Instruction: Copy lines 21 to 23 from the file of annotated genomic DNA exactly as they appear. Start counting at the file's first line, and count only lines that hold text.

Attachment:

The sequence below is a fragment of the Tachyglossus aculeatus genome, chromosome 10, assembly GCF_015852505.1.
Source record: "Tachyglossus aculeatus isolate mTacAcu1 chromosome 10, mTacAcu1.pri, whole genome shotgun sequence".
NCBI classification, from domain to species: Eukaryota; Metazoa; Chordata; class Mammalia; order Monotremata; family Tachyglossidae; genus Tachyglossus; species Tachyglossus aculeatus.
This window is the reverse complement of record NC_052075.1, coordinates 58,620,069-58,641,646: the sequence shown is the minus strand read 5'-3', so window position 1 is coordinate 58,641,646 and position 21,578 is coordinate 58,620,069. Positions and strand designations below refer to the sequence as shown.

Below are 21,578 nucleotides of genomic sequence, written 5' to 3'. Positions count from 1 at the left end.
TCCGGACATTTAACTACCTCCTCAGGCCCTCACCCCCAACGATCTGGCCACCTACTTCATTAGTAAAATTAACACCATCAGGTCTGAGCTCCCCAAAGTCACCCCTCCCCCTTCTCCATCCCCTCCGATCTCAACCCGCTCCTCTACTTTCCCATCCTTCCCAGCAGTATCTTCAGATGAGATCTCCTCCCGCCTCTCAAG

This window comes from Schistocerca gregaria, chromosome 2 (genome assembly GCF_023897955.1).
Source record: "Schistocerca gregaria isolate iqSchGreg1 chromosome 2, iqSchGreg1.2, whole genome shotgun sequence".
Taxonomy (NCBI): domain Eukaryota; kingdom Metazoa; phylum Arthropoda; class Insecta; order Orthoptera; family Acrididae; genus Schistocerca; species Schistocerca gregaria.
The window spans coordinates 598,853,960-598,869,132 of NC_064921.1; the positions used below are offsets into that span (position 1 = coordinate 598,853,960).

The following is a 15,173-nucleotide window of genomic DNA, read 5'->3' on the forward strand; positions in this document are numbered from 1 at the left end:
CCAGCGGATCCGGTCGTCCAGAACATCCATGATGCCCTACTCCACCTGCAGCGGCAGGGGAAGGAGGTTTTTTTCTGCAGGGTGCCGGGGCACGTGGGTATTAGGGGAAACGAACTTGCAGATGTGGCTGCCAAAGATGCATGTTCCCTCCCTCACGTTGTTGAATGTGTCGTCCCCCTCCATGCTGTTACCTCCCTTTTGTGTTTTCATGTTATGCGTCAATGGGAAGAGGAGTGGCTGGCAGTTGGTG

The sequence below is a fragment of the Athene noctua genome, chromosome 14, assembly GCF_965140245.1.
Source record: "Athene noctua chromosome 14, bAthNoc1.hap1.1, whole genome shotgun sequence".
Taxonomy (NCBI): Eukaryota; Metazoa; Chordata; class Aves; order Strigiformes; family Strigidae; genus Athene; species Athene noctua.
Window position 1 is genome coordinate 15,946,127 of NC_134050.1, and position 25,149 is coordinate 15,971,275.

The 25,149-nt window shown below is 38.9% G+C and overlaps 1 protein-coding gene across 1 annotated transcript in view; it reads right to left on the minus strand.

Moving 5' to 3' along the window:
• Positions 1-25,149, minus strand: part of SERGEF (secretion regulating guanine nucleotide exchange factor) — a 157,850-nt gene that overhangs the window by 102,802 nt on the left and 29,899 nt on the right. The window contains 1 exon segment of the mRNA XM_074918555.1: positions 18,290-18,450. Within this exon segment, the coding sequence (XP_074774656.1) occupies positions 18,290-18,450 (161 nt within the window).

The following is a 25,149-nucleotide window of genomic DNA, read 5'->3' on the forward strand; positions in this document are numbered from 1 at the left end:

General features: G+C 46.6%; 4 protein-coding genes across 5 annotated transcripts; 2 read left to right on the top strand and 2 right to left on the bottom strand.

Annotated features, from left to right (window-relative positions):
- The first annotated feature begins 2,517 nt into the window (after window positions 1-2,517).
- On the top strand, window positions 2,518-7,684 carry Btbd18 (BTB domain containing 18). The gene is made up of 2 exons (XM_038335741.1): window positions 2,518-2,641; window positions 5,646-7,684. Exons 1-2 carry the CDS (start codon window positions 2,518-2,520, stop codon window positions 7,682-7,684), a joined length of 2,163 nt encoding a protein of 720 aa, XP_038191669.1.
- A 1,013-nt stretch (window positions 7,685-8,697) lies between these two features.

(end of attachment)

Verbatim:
General features: G+C 46.6%; 4 protein-coding genes across 5 annotated transcripts; 2 read left to right on the top strand and 2 right to left on the bottom strand.

Annotated features, from left to right (window-relative positions):
- The first annotated feature begins 2,517 nt into the window (after window positions 1-2,517).